It’s a research project that’s been underway since 2017. The study’s not completed yet, so it’s a Big Deal in academic circles that the questionnaire is being released for anyone to use. Please spread the word – share that article and this post.

More about OpenNotes

OpenNotes is an international movement committed to spreading the availability of open visit notes and studying the effects. We believe that providing ready access to notes can empower patients, families, and caregivers to feel more in control of their healthcare decisions, and improve the quality and safety of care.

Things will never be the same

Many are saying things will never be the same after COVID-19 (if it ever ends), and I imagine that’s especially try for medical visits. Insurance is FINALLY paying docs for televisits (at last!!), and I’ve heard nothing but positive things about telehealth visits recently.

But think, too – telehealth time slots force us all to stick to a schedule, but is there any reason not to use this approach regardless of setting?  Seems to me it’s the way of the future.  Stay tuned.

Appendix 1
A Patient’s Pre-Visit Electronic Form and the Doctor’s Response

OurNotes pre-visit electronic form submitted by a patient: 

How have you been since your last visit? ← this section is the so-called “interval history”
BP has been pretty good: Feb 24 118 / 78, Mar 7 108/78, Mar 18 114/78. I was not feeling well all of Jan and Feb, cough/very low energy. Eventually got worse with fever, chills and came in – tested positive for flu. Chest X-ray was OK. Got Tamiflu. Feel much better now. BTW: I had been coughing for about 6 months, maybe more. Originally thought it was connected to meds, but I don’t cough at all now.

What are the most important things you would like to discuss at your visit?
is it possible to still get a flu shot?
should I get my potassium level checked?
renew prescriptions

Doctor’s response: (her note to other docs about this)

Day 1 of Telemedicine! Overwhelmed with trying to fit all the contents of a usual office visit into the time allotted, I was thrilled to see that one of my patients had completed her OurNotes entry! Because of this, I was able to “walk into” the visit with confidence in what lay ahead. I knew what her concerns were and what the focus should be. We had plenty of time to get to her “list” and also to my list of routine health care maintenance issues…and to chat about the COVID crisis and how we were each coping. What a difference from the other visits into which I “walked” unprepared! Emphasis added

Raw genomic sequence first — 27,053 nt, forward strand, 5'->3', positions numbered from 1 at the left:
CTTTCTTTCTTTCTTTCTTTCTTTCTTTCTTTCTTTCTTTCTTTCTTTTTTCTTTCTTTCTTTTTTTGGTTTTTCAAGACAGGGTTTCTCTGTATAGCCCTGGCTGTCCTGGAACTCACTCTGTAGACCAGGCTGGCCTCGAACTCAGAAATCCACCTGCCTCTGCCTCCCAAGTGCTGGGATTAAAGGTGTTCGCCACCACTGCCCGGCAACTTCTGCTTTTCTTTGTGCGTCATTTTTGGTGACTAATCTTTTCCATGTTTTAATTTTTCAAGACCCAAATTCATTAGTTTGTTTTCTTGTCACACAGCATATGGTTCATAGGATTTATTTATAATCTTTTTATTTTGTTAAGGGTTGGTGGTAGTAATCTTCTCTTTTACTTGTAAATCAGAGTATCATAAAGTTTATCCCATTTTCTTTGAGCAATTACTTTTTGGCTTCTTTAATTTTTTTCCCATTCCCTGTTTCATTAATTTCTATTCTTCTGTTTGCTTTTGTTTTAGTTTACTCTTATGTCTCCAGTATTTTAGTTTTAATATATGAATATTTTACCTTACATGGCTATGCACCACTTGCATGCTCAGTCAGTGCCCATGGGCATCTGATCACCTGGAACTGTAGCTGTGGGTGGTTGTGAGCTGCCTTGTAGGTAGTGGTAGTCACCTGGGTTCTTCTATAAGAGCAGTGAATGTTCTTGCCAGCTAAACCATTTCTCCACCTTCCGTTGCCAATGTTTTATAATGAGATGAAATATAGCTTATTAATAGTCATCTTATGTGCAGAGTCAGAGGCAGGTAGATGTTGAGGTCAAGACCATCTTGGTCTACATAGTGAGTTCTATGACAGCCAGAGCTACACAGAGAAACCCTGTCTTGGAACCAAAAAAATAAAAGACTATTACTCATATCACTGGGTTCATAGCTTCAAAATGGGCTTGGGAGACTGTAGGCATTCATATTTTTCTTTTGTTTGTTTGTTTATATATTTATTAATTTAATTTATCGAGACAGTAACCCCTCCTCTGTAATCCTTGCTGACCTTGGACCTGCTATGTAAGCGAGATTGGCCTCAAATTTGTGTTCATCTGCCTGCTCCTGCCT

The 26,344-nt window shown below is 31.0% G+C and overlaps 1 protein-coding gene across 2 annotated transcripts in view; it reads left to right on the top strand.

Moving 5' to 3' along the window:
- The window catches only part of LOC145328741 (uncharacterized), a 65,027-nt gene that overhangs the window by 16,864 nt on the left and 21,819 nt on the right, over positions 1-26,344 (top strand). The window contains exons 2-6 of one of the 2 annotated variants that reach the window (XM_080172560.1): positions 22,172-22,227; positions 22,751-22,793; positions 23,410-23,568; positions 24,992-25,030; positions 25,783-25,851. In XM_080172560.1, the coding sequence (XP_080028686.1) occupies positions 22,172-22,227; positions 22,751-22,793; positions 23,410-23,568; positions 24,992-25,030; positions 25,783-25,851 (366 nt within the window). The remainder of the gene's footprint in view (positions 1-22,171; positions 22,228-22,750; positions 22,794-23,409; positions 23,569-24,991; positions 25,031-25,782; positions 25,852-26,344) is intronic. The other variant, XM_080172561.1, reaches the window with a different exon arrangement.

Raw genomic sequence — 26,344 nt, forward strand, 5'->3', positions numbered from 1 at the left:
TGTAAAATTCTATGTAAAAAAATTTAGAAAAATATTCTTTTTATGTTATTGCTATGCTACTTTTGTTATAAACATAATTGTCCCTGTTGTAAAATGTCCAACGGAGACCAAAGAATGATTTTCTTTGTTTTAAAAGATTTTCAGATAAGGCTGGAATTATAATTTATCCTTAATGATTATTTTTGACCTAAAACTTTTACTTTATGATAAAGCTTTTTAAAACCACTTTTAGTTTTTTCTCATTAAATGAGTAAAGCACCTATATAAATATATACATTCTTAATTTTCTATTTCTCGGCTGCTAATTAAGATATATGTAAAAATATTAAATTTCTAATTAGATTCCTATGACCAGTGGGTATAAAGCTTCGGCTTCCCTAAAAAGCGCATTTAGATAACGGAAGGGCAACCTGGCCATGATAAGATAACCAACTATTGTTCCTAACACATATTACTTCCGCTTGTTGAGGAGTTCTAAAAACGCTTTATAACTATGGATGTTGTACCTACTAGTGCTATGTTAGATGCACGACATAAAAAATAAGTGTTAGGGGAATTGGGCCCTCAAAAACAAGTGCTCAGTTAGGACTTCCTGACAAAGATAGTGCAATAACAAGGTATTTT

Figure 1.  Pre-Visit Form

How have you been since your last visit?
For example, have you had any new symptoms, health worries, or life changes?  If possible, read your provider’s last opennote on PatientSite and tell us what has happened since then.
2,000 character limit (about 300 words)

What are the most important things you would like to discuss at your visit?  (List up to 3)
300 character limit  (about 50 words)

If possible, please review your medication list in PatientSite. Is the list correct?
  If yes, go to the next question.
If no, what is wrong or missing?
Find your medication list in PatientSite by going to “Records” on the left side of your screen, then click the “Meds” tab near the top.
300 character limit

Do you need any prescriptions renewed?
If no, go to the next question.

If yes, which medication(s)?
 300 character limit

Which pharmacy should the renewal prescriptions go to?
300 character limit

If you have equipment at home, please fill in as many of the following measurements as you can.
If you can’t fill this in, don’t worry.
Blood pressure
Heart rate
Blood glucose 

Thank you for helping us prepare for your visit!